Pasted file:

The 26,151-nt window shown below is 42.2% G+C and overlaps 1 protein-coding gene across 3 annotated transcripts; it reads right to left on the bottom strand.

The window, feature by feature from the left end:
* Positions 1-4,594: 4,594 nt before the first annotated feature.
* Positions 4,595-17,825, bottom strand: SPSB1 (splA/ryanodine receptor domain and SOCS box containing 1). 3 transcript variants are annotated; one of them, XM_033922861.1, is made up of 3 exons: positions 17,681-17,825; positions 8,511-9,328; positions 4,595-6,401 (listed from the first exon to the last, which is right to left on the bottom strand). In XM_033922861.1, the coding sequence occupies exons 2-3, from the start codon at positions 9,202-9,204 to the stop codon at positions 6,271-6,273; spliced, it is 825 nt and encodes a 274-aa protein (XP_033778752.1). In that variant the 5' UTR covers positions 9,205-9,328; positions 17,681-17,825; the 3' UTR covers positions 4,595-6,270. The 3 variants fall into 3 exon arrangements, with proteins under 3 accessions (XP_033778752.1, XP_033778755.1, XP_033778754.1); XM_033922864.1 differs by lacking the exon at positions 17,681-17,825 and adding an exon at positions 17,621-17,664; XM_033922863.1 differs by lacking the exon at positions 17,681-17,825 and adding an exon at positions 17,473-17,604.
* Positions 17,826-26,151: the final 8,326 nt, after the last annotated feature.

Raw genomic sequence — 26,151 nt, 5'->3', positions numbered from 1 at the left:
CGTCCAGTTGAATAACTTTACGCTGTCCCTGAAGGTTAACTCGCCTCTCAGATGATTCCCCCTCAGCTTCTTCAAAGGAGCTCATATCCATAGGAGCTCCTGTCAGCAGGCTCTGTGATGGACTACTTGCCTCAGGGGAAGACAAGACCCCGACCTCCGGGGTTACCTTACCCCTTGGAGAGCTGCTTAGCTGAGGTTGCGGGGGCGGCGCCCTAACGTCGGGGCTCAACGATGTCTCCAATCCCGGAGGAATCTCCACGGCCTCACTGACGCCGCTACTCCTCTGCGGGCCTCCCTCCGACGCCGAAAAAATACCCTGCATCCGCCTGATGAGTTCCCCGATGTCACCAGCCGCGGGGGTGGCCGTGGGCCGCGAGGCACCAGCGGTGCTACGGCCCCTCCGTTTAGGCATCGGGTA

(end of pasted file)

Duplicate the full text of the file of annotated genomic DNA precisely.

The 26,151-nt window shown below is 42.2% G+C and overlaps 1 protein-coding gene across 3 annotated transcripts; it reads right to left on the bottom strand.

The window, feature by feature from the left end:
* Positions 1-4,594: 4,594 nt before the first annotated feature.
* Positions 4,595-17,825, bottom strand: SPSB1 (splA/ryanodine receptor domain and SOCS box containing 1). 3 transcript variants are annotated; one of them, XM_033922861.1, is made up of 3 exons: positions 17,681-17,825; positions 8,511-9,328; positions 4,595-6,401 (listed from the first exon to the last, which is right to left on the bottom strand). In XM_033922861.1, the coding sequence occupies exons 2-3, from the start codon at positions 9,202-9,204 to the stop codon at positions 6,271-6,273; spliced, it is 825 nt and encodes a 274-aa protein (XP_033778752.1). In that variant the 5' UTR covers positions 9,205-9,328; positions 17,681-17,825; the 3' UTR covers positions 4,595-6,270. The 3 variants fall into 3 exon arrangements, with proteins under 3 accessions (XP_033778752.1, XP_033778755.1, XP_033778754.1); XM_033922864.1 differs by lacking the exon at positions 17,681-17,825 and adding an exon at positions 17,621-17,664; XM_033922863.1 differs by lacking the exon at positions 17,681-17,825 and adding an exon at positions 17,473-17,604.
* Positions 17,826-26,151: the final 8,326 nt, after the last annotated feature.

Raw genomic sequence — 26,151 nt, 5'->3', positions numbered from 1 at the left:
CGTCCAGTTGAATAACTTTACGCTGTCCCTGAAGGTTAACTCGCCTCTCAGATGATTCCCCCTCAGCTTCTTCAAAGGAGCTCATATCCATAGGAGCTCCTGTCAGCAGGCTCTGTGATGGACTACTTGCCTCAGGGGAAGACAAGACCCCGACCTCCGGGGTTACCTTACCCCTTGGAGAGCTGCTTAGCTGAGGTTGCGGGGGCGGCGCCCTAACGTCGGGGCTCAACGATGTCTCCAATCCCGGAGGAATCTCCACGGCCTCACTGACGCCGCTACTCCTCTGCGGGCCTCCCTCCGACGCCGAAAAAATACCCTGCATCCGCCTGATGAGTTCCCCGATGTCACCAGCCGCGGGGGTGGCCGTGGGCCGCGAGGCACCAGCGGTGCTACGGCCCCTCCGTTTAGGCATCGGGTA